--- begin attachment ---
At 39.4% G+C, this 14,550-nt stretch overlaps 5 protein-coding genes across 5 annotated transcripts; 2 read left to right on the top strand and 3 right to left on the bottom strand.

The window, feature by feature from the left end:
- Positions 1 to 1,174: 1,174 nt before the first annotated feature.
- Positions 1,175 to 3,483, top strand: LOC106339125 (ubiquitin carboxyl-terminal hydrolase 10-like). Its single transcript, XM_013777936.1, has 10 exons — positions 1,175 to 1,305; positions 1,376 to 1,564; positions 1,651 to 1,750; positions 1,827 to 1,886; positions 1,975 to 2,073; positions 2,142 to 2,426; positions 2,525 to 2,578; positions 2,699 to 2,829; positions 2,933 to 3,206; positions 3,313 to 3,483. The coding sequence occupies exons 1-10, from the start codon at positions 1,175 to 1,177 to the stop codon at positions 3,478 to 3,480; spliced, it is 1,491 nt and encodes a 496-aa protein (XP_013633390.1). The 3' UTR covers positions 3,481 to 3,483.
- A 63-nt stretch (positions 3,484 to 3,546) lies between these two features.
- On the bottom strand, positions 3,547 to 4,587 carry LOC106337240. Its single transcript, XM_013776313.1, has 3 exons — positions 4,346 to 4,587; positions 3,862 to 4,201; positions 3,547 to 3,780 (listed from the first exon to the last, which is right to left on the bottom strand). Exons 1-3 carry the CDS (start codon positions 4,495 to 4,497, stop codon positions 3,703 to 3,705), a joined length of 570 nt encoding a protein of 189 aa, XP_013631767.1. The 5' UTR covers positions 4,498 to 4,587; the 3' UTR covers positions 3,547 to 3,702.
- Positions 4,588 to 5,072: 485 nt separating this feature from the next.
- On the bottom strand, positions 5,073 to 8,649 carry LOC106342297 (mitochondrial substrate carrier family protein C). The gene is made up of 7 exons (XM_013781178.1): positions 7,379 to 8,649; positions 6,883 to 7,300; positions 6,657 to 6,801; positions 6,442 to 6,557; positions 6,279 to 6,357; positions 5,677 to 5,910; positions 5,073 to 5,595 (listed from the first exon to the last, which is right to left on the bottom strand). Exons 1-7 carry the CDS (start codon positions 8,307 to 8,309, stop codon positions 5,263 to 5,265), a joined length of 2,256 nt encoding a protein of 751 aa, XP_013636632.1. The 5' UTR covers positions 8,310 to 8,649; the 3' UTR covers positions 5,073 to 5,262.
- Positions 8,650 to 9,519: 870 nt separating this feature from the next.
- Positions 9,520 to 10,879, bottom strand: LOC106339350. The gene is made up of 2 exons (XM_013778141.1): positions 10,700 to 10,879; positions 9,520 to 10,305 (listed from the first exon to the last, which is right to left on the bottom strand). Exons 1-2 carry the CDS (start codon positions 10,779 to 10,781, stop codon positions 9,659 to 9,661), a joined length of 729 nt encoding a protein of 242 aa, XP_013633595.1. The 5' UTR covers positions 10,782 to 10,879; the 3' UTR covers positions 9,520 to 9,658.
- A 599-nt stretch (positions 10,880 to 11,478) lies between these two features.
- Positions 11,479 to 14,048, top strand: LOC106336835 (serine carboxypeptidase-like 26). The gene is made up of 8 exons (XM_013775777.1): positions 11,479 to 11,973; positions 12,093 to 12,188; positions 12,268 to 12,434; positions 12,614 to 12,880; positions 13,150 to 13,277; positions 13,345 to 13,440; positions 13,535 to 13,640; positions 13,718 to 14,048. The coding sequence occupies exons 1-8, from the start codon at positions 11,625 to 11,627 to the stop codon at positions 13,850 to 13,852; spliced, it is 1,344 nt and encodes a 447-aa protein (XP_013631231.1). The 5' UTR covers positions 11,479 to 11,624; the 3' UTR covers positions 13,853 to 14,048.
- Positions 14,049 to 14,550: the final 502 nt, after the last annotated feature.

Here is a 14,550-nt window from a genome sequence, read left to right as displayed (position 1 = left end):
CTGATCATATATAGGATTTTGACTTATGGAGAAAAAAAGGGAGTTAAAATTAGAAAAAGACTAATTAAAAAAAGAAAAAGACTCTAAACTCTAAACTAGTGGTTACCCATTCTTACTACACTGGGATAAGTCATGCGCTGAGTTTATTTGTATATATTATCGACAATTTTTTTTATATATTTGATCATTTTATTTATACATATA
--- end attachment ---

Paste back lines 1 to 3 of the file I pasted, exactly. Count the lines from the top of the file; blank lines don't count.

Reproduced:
At 39.4% G+C, this 14,550-nt stretch overlaps 5 protein-coding genes across 5 annotated transcripts; 2 read left to right on the top strand and 3 right to left on the bottom strand.

The window, feature by feature from the left end:
- Positions 1 to 1,174: 1,174 nt before the first annotated feature.